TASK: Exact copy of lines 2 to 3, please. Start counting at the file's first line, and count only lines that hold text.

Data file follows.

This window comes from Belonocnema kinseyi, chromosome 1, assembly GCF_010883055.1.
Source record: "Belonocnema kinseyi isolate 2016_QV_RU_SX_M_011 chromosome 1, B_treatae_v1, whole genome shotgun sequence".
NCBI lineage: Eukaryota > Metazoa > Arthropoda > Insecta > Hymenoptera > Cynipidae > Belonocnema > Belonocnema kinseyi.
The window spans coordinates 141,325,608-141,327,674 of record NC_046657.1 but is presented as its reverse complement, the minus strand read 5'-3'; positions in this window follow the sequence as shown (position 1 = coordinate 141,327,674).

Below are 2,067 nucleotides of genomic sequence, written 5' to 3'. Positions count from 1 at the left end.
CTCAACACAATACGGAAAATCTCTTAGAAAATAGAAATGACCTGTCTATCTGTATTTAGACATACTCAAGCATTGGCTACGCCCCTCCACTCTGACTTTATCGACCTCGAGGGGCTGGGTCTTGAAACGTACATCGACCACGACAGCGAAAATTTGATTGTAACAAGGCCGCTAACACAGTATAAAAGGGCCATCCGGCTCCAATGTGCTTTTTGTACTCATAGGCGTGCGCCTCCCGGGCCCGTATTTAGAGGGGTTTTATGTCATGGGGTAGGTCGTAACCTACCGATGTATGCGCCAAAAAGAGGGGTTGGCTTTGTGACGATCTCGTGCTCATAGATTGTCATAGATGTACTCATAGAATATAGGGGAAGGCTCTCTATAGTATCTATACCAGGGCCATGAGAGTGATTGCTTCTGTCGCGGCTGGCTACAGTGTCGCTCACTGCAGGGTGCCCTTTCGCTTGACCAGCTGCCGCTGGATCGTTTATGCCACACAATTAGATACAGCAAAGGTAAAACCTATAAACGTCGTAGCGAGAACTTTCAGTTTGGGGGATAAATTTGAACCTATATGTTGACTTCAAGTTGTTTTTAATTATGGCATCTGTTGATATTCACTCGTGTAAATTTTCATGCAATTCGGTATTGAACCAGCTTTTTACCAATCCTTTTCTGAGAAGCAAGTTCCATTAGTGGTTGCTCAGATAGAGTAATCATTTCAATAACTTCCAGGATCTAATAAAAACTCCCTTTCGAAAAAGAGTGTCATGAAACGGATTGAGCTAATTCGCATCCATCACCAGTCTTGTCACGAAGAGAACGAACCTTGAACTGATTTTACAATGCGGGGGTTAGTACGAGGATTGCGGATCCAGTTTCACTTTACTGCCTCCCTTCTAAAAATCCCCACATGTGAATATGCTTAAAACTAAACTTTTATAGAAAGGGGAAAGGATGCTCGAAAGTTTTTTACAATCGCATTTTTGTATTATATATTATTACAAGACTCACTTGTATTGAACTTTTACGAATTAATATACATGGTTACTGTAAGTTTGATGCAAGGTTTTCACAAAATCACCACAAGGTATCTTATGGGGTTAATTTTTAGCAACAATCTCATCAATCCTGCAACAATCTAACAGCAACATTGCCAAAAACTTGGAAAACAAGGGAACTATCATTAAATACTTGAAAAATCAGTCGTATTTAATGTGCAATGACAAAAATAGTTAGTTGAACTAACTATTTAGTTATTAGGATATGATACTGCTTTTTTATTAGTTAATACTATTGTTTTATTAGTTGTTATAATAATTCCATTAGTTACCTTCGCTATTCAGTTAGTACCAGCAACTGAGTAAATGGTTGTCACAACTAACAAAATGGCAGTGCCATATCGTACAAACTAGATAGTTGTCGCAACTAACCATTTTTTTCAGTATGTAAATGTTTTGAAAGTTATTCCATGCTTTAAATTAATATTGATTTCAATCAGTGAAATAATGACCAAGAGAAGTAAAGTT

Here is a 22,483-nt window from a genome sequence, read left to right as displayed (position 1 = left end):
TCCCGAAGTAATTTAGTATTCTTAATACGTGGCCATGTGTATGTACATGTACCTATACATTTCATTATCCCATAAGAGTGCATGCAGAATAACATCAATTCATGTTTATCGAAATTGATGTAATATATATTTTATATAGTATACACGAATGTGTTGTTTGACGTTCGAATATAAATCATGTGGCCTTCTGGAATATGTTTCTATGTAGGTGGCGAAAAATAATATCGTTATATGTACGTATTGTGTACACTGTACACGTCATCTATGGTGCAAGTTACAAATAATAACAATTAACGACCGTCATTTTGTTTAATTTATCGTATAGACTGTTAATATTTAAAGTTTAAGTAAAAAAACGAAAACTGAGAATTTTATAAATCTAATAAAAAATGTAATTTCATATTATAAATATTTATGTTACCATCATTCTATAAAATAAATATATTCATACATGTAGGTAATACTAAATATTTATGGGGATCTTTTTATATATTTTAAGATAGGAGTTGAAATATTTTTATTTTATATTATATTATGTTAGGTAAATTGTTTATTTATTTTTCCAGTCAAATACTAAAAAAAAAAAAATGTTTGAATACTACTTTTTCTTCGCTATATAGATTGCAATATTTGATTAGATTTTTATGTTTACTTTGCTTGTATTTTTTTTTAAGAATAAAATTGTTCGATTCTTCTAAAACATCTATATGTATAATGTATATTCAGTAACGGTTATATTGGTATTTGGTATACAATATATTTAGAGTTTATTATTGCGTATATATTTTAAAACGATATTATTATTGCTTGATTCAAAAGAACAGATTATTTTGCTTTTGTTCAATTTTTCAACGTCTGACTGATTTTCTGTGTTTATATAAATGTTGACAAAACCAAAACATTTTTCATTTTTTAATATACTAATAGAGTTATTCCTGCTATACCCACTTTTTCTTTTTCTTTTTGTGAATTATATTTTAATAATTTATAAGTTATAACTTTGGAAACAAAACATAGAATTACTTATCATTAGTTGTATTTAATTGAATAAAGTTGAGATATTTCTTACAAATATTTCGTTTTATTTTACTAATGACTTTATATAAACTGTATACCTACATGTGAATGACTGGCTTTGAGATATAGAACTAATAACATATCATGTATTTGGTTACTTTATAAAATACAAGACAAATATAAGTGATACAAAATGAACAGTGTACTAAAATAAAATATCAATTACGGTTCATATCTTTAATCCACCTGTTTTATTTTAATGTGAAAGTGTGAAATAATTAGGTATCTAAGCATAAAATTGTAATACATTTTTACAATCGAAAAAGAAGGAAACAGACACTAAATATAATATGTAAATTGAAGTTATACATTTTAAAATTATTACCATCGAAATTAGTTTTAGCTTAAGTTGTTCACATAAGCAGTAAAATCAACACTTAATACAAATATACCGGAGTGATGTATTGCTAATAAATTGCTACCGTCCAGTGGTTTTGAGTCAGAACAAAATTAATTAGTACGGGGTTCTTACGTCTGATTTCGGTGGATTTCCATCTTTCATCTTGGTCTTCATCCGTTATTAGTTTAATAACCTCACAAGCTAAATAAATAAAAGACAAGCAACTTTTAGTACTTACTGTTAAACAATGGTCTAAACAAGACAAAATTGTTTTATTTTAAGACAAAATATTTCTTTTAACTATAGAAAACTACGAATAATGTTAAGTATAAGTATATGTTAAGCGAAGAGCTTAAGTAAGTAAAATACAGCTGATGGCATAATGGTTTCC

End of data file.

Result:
Source record: "Belonocnema kinseyi isolate 2016_QV_RU_SX_M_011 chromosome 1, B_treatae_v1, whole genome shotgun sequence".
NCBI lineage: Eukaryota > Metazoa > Arthropoda > Insecta > Hymenoptera > Cynipidae > Belonocnema > Belonocnema kinseyi.